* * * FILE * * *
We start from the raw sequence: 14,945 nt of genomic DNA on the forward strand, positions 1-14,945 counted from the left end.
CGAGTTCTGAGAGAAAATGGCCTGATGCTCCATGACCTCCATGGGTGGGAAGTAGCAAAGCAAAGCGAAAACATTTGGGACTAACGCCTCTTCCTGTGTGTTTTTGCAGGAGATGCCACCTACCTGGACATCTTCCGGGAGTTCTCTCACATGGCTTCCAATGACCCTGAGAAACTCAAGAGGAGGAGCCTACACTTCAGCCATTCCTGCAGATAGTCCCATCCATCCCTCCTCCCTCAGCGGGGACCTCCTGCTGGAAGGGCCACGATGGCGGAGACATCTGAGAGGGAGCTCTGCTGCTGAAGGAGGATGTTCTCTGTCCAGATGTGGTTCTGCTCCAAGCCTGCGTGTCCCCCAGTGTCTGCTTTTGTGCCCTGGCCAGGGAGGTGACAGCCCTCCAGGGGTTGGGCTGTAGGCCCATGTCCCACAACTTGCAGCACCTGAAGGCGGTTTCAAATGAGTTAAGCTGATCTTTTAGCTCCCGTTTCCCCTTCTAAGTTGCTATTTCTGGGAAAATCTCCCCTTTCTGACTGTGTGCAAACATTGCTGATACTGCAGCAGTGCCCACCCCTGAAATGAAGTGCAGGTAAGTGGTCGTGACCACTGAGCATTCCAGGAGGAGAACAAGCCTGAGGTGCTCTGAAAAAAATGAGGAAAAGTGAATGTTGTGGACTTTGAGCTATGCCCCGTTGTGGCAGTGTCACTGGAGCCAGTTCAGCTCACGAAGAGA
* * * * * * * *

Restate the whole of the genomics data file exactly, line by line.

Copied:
We start from the raw sequence: 14,945 nt of genomic DNA on the forward strand, positions 1-14,945 counted from the left end.
CGAGTTCTGAGAGAAAATGGCCTGATGCTCCATGACCTCCATGGGTGGGAAGTAGCAAAGCAAAGCGAAAACATTTGGGACTAACGCCTCTTCCTGTGTGTTTTTGCAGGAGATGCCACCTACCTGGACATCTTCCGGGAGTTCTCTCACATGGCTTCCAATGACCCTGAGAAACTCAAGAGGAGGAGCCTACACTTCAGCCATTCCTGCAGATAGTCCCATCCATCCCTCCTCCCTCAGCGGGGACCTCCTGCTGGAAGGGCCACGATGGCGGAGACATCTGAGAGGGAGCTCTGCTGCTGAAGGAGGATGTTCTCTGTCCAGATGTGGTTCTGCTCCAAGCCTGCGTGTCCCCCAGTGTCTGCTTTTGTGCCCTGGCCAGGGAGGTGACAGCCCTCCAGGGGTTGGGCTGTAGGCCCATGTCCCACAACTTGCAGCACCTGAAGGCGGTTTCAAATGAGTTAAGCTGATCTTTTAGCTCCCGTTTCCCCTTCTAAGTTGCTATTTCTGGGAAAATCTCCCCTTTCTGACTGTGTGCAAACATTGCTGATACTGCAGCAGTGCCCACCCCTGAAATGAAGTGCAGGTAAGTGGTCGTGACCACTGAGCATTCCAGGAGGAGAACAAGCCTGAGGTGCTCTGAAAAAAATGAGGAAAAGTGAATGTTGTGGACTTTGAGCTATGCCCCGTTGTGGCAGTGTCACTGGAGCCAGTTCAGCTCACGAAGAGA